At last check, Valve’s annual crowdsourcing campaign has raised just over $18,440,000, eclipsing the old record of $18,429,613 set by the very same Dota 2 tournament in 2015.
That said, the campaign doesn’t appear to have much wind left in its sails.
Battle Pass and Levels purchases have petered out dramatically over the past three weeks — and with only two weeks left before the campaign meets its end, a hint of uncertainty remains as to whether the prize pool can reach our original base case prediction of roughly $20 million.
The hangover effect is real
Confidence that The International 2016 prize pool would shatter expectations was at an all-time high three weeks ago.
At the time Valve’s weekend sale has just concluded. The sale, presented in the form of a Battle Level bundle, was the equivalent of a 60 percent discount, and resulted in over $2.5 million in campaign contributions over a five day span.
For perspective, the prize pool generated less than one-third that figure in the five days prior.
In the aftermath of the sale, contributions slowed. This was largely an expected result. Less expected, was just how much they slowed by.
Data collected from dota2.prizetrac.kr shows that in the past seven days, the 2016 campaign has averaged just over $61,000 per day. In fact, if it weren’t for a mild sales uptick sparked by the reveal of the Legacy of the Fallen Legion package on July 12, we wouldn’t be looking at a new record until around the weekend.
Granted, during a similar timeframe last year, sales were slow as well, but this year’s trail off was somewhat more pronounced.
The only clear explanation for this discrepancy is what is known as the hangover effect. In short, most of the remaining players who would have bought additional Battle Levels stocked up during the weekend sale.
Following the sale, there was a dearth of incentive to make additional purchases, and sales suffered as a result.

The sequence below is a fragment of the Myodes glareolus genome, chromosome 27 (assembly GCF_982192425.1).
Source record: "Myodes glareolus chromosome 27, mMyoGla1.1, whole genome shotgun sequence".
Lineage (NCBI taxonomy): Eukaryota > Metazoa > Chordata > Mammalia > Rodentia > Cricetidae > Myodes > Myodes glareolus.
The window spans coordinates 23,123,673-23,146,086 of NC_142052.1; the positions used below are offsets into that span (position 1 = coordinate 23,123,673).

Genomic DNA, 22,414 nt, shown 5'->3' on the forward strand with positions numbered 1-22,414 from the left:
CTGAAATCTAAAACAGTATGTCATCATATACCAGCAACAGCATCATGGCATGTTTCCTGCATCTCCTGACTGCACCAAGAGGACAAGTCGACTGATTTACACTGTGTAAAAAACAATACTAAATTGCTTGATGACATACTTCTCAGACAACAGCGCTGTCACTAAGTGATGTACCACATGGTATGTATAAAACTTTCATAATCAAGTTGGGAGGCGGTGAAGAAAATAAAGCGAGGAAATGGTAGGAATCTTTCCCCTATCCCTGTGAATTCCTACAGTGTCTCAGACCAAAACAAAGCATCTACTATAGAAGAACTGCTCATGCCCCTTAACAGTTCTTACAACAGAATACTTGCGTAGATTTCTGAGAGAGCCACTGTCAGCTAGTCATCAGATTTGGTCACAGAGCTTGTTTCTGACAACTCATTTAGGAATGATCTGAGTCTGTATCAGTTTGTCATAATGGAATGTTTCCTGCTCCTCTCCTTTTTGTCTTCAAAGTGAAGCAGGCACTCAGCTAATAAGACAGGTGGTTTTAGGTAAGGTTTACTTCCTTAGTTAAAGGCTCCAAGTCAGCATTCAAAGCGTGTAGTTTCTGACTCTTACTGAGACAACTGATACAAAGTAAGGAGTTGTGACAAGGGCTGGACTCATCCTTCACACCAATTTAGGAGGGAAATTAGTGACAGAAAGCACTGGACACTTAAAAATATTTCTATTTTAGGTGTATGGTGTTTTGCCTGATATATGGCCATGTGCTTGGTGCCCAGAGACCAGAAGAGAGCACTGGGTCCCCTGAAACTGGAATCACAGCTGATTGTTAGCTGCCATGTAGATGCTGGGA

It was believed that the High-Water Mark challenge, which awarded Battle Pass owners with three Trust of the Benefactor rewards once a new record was set, would stimulate purchases as the fund grew closer to last year’s mark — but it simply did not happen.
One more opportunity for an uptick
The prize pool is expected to be the beneficiary of one more modest uptick before the campaign closes. That’s because the third Immoral Treasure has yet to be revealed.
Last year, Immortal Treasure III was released on roughly the 70th day of the campaign. Considering that this year’s campaign is on Day 69, coupled with the fact that the overall campaign length is shorter, Immortal Treasures III is expected to go live any day now.
In 2015, the third Immortal Treasure precipitated the smallest sales spike of any major reveal. Still, the impact should not be underestimated.
From the 70th to 75th day of the 2015 campaign, the prize fund grew by an average of $208,400 per day. Should this year’s reveal have even 80 percent of the impact — which given current sales trends feels like a fair estimate — the prize fund will quickly swell to nearly $19.3 million.
Factor in regular sales rates for the remaining days, and you have a final tally that just barely crosses the $20 million barrier.
Paddy Power betting lines adjust to reflect recent downwind
Bettors on U.K based sports and esports betting site Paddy Power apparently share the belief that The International 2016 prize pool is no longer well-positioned to shatter the $20 million barrier.
As of two weeks ago, the highest confidence intervals for the final prize fund were in the $20 – $22 million and $22 – $24 million ranges — both offering odds of 17/10.
The tide has since shifted dramatically, with odds for the $20 – $22 million ranging dropping all the way to 8/11. Along similar lines, the payout for betting on a final tally of $18 – $20 million has dipped from 4/1 to 13/5.
On the other side of the equation, the $24 – $26 million range has dropped modestly, from 4/1 to 11/2. Anything above $26 million is considered a long shot.